Parker, play dead! Those are the instructions given to Leverage's blonde grifter-in-training played by Beth Riesgraf as Nate (Timothy Hutton) and his team of do-gooder con artists pull their last con of the summer — a job that brings them one step closer to nabbing the as-yet-unseen international crook Damien Moreau...
Jeers to Rizzoli & Isles for committing the biggest crimes against Boston since Bill Buckner and "Bucky F---ing Dent."
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TNT's hit summer drama is ostensibly set in Beantown, but most of the stock L.A. locales where the show is actually shot look more like Malibu than Massachusetts. It's too bad R&I couldn't shoot on location, like the vastly superior mystery adaptation Spenser: For Hire did back in the '80s, but apparently it's cheaper to fake it on a backlot.
Even worse, Angie Harmon's Texas twang keeps slipping through her stab at a Boston brogue....
J.K. Simmons and Kyra Sedgwick
Creating and maintaining our individual identities might possibly be the single most attractive force of daily life. Defining who we are is not only the central challenge of individuality, it is also a continuous trial following us by every mirror we pass, every relationship we form and every decision we make, from the cradle to the grave.
Somewhat counter intuitively, however, personal identity can also be forged through an association with a specific organization...
Over the past two-and-a-half centuries, the American Dream has lost little of its attractive power. Do you want to reach for the stars? Are you willing to work hard enough to do it? And, most importantly, do you want to live in a just nation where everyone has the right — and even the responsibility — to pursue their own version of happiness?
As of late, however, the American Dream seems to have morphed
Hello, hackers grifters and thieves. You all got a great episode last week as the team got their hands dirty playing in the mines.
This week, the team does not fail to deliver once again. This episode is a fun treat for those of you who've ever played with the idea of the team having a past connection. They find out they do, and it's an all-out, Clue-style "who-dun-it" series of stories to see which one of us got the better of the group when it comes to stealing the Dagger of Aqu Abi five years ago.
See if you can figure it out before the show's end and post your answer on Leverage's Facebook page!
John Rogers outdid himself with this script...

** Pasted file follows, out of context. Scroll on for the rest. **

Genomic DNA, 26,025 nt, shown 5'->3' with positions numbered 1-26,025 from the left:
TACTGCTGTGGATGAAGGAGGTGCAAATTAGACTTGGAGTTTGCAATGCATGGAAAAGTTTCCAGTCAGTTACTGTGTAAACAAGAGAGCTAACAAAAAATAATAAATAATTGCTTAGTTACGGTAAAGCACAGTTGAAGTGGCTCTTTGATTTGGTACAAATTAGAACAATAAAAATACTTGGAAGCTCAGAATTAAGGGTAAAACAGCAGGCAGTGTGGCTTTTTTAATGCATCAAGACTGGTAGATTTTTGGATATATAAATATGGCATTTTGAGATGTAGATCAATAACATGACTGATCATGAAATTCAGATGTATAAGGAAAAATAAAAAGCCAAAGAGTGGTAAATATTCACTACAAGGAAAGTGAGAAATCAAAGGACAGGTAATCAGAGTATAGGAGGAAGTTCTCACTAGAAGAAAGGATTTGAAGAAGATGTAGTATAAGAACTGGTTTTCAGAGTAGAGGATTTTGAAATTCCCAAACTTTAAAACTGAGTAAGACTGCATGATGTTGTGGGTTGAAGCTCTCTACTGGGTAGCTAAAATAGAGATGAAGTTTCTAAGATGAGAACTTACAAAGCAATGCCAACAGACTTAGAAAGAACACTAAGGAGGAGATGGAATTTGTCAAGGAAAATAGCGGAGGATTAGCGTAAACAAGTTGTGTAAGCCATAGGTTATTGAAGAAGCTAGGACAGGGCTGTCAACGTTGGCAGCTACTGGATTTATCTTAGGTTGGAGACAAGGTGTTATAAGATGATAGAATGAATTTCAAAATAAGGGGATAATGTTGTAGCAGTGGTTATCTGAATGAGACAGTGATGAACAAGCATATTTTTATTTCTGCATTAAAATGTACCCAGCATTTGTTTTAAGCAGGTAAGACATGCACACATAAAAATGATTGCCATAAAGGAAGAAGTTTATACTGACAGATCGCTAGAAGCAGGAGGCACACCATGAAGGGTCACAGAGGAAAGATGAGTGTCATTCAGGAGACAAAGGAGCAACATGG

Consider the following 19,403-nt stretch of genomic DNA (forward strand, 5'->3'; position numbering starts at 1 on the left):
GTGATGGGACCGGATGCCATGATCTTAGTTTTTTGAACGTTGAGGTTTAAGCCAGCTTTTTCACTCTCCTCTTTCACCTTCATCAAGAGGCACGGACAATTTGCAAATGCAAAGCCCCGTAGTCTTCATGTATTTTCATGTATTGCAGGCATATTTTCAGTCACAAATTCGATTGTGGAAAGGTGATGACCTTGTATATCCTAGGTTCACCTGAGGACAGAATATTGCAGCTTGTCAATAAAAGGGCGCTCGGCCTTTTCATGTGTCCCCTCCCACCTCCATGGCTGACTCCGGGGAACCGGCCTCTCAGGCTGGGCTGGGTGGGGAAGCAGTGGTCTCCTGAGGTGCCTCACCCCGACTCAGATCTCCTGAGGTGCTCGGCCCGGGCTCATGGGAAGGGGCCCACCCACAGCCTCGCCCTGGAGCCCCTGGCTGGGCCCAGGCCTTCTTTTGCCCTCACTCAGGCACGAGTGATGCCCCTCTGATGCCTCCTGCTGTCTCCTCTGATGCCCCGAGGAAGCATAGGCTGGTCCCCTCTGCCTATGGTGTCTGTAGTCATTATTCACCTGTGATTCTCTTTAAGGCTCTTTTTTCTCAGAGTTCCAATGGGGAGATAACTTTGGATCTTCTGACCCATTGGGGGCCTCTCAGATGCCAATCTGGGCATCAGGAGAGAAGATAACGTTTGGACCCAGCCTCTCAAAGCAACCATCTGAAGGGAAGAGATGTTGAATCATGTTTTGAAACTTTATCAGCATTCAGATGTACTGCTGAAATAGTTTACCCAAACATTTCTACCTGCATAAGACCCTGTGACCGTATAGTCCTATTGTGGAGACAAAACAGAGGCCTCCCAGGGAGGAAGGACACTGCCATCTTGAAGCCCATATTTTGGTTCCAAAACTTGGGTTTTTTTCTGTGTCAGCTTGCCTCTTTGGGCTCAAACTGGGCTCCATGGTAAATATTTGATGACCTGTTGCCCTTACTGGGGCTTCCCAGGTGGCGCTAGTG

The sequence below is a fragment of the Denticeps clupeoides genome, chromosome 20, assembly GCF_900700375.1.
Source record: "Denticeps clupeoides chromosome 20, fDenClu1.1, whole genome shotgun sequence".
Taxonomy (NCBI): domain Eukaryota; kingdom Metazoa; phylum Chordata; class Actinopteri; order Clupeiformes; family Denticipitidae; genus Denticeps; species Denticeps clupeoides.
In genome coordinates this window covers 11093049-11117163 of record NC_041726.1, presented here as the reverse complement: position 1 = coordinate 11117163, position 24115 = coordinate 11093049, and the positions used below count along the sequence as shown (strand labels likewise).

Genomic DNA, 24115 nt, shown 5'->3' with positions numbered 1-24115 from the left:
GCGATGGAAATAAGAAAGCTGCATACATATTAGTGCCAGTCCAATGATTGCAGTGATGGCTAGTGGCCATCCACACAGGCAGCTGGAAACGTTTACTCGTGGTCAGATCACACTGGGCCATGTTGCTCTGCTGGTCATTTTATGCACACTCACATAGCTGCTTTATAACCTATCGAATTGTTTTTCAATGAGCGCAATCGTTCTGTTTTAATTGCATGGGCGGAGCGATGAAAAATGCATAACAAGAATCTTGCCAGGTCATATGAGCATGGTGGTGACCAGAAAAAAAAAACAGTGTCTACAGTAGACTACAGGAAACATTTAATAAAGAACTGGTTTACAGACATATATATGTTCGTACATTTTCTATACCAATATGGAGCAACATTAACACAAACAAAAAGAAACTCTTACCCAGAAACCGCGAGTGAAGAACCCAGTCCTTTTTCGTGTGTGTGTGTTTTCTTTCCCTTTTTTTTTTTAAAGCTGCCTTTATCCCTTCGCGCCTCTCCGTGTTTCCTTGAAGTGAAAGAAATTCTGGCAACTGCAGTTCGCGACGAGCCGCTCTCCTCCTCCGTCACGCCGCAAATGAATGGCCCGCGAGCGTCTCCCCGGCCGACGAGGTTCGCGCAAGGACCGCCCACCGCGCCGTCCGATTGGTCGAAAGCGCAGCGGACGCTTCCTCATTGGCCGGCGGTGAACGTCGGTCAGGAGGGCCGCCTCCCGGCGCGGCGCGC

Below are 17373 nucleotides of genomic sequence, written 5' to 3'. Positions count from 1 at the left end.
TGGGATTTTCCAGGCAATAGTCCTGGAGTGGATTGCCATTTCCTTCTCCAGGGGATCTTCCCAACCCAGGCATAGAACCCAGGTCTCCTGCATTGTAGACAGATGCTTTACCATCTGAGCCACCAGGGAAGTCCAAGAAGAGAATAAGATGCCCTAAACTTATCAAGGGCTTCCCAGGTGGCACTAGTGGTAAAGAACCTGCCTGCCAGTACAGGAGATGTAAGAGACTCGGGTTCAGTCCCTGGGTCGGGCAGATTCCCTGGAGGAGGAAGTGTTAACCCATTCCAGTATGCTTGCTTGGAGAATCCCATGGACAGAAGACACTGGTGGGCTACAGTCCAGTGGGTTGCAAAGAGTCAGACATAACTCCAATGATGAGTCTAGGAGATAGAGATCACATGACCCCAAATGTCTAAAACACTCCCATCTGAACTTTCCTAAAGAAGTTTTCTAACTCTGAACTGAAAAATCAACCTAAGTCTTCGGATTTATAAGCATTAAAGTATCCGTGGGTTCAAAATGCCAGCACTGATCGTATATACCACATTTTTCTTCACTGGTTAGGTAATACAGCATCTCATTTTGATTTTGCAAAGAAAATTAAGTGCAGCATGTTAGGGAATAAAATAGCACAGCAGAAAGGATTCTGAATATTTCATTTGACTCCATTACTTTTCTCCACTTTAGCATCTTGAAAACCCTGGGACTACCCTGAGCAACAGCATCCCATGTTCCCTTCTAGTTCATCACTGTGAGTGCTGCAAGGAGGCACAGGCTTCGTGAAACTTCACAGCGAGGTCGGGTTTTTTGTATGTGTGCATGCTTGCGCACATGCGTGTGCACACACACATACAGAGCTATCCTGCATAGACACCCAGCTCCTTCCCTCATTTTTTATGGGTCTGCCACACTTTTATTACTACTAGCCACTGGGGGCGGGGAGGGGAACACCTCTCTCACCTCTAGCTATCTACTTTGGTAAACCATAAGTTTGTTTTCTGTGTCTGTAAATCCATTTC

Kyra Sedgwick, J.K. Simmons, The Closer
Of all the attractive evils in the world perhaps none is more insidious than the desire to blame others for our own misfortunes. If history is any judge, scapegoating never loses its appeal and, especially in economic downturns, it can be extremely dangerous for those poor souls (or social groups) blamed for events over which they had no control. What's tragic about falsely assigning responsibility for disasters (like lost wars and financial collapse) is that pointing fingers and screaming does nothing to address the real problems. But gleaning what I can from cable news shows, determining who is to blame for a calamity is more important than getting out of one. Which is exactly where we find Assistant Chief Will Pope in The Closer's next episode, "Off the Hook" ...
A tense and sweaty hostage scene is at the center of this week's episode as a Memphis music legend goes to crazy-town, holding two people, including our boy, Dwight, at gunpoint. Meanwhile, we learn more about Lt. Rice's past, and joke around with Whitehead and Sutton.
Married TV writers Liz Garcia and Josh Harto found themselves with some time off during the writers' strike of 2007-08, so they decided to hit the road. With their show, Cold Case, on hiatus, they drove cross-country, including through Memphis, where Josh Harto used to take trips with his country musician grandfather. They fell in love with the city, and the idea for a TV show was born. Memphis Beat, starring Jason Lee as loveable, Elvis-obsessed Detective Dwight Hendricks, debuted on June 22 and focuses on its characters as much as the crime of the week. Liz talked to TVGuide.com about the show's origins and what's to come this season....
The idea of right and wrong plays a huge role in our everyday lives. Most of us agree to let the criminal codes handle grievous assaults on individuals, but reserve for ourselves the right to govern our own homes. But there are stringent moralists among us who believe their own rules should apply to everyone, or who wish to impress their own concepts of good and bad on the whole world. Crypto-fascists of the right and the left increasingly fan the flames of intolerance. I can't help but wonder what would happen if either side were to literally take the law into its own hands...
When Dark Blue returns tonight for its second season at 9/8c, TNT's gritty cop show will be less grim and a lot sexier. Packing the heat: new cast member Tricia Helfer, the Canadian actress best known ...